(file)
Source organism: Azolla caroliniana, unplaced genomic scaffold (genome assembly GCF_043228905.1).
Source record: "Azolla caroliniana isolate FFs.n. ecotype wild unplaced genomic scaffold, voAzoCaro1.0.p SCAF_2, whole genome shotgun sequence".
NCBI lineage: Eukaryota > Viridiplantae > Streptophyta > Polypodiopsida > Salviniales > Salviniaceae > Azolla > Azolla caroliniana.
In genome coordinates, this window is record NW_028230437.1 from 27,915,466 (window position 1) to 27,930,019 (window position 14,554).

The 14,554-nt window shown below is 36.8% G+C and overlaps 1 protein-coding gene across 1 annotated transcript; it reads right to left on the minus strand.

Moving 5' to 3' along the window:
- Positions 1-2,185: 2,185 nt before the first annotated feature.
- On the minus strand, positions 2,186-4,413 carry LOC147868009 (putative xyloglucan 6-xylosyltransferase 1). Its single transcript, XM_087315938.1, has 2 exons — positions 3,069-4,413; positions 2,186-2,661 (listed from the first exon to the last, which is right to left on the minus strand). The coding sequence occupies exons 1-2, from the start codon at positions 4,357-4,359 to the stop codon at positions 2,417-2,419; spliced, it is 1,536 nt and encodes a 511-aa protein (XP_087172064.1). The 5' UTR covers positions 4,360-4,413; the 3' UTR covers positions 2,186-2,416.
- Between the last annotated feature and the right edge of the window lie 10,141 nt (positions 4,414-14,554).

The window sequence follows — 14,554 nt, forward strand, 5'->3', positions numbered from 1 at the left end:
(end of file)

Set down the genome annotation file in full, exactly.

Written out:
Source organism: Azolla caroliniana, unplaced genomic scaffold (genome assembly GCF_043228905.1).
Source record: "Azolla caroliniana isolate FFs.n. ecotype wild unplaced genomic scaffold, voAzoCaro1.0.p SCAF_2, whole genome shotgun sequence".
NCBI lineage: Eukaryota > Viridiplantae > Streptophyta > Polypodiopsida > Salviniales > Salviniaceae > Azolla > Azolla caroliniana.
In genome coordinates, this window is record NW_028230437.1 from 27,915,466 (window position 1) to 27,930,019 (window position 14,554).

The 14,554-nt window shown below is 36.8% G+C and overlaps 1 protein-coding gene across 1 annotated transcript; it reads right to left on the minus strand.

Moving 5' to 3' along the window:
- Positions 1-2,185: 2,185 nt before the first annotated feature.
- On the minus strand, positions 2,186-4,413 carry LOC147868009 (putative xyloglucan 6-xylosyltransferase 1). Its single transcript, XM_087315938.1, has 2 exons — positions 3,069-4,413; positions 2,186-2,661 (listed from the first exon to the last, which is right to left on the minus strand). The coding sequence occupies exons 1-2, from the start codon at positions 4,357-4,359 to the stop codon at positions 2,417-2,419; spliced, it is 1,536 nt and encodes a 511-aa protein (XP_087172064.1). The 5' UTR covers positions 4,360-4,413; the 3' UTR covers positions 2,186-2,416.
- Between the last annotated feature and the right edge of the window lie 10,141 nt (positions 4,414-14,554).

The window sequence follows — 14,554 nt, forward strand, 5'->3', positions numbered from 1 at the left end: